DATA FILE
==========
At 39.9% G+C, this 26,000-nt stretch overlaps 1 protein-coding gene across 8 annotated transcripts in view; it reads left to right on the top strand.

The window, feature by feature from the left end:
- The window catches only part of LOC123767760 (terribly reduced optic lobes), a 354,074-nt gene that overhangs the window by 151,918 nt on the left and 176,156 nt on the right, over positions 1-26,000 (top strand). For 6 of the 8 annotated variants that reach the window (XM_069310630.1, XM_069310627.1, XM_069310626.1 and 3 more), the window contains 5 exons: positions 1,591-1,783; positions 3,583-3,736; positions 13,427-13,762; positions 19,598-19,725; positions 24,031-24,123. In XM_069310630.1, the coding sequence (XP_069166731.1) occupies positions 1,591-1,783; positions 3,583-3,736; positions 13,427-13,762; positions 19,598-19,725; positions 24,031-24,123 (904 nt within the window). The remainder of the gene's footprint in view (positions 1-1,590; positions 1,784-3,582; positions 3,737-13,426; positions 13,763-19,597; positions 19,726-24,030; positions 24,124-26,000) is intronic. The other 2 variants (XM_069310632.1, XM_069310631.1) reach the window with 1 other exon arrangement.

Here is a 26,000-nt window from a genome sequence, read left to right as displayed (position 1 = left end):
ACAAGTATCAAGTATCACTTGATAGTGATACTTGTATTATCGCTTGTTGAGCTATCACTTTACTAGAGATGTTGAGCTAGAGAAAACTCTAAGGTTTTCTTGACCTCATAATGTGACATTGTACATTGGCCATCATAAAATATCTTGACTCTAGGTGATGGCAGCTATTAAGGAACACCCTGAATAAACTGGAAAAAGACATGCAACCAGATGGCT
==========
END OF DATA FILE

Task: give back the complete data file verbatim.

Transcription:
At 39.9% G+C, this 26,000-nt stretch overlaps 1 protein-coding gene across 8 annotated transcripts in view; it reads left to right on the top strand.

The window, feature by feature from the left end:
- The window catches only part of LOC123767760 (terribly reduced optic lobes), a 354,074-nt gene that overhangs the window by 151,918 nt on the left and 176,156 nt on the right, over positions 1-26,000 (top strand). For 6 of the 8 annotated variants that reach the window (XM_069310630.1, XM_069310627.1, XM_069310626.1 and 3 more), the window contains 5 exons: positions 1,591-1,783; positions 3,583-3,736; positions 13,427-13,762; positions 19,598-19,725; positions 24,031-24,123. In XM_069310630.1, the coding sequence (XP_069166731.1) occupies positions 1,591-1,783; positions 3,583-3,736; positions 13,427-13,762; positions 19,598-19,725; positions 24,031-24,123 (904 nt within the window). The remainder of the gene's footprint in view (positions 1-1,590; positions 1,784-3,582; positions 3,737-13,426; positions 13,763-19,597; positions 19,726-24,030; positions 24,124-26,000) is intronic. The other 2 variants (XM_069310632.1, XM_069310631.1) reach the window with 1 other exon arrangement.

Here is a 26,000-nt window from a genome sequence, read left to right as displayed (position 1 = left end):
ACAAGTATCAAGTATCACTTGATAGTGATACTTGTATTATCGCTTGTTGAGCTATCACTTTACTAGAGATGTTGAGCTAGAGAAAACTCTAAGGTTTTCTTGACCTCATAATGTGACATTGTACATTGGCCATCATAAAATATCTTGACTCTAGGTGATGGCAGCTATTAAGGAACACCCTGAATAAACTGGAAAAAGACATGCAACCAGATGGCT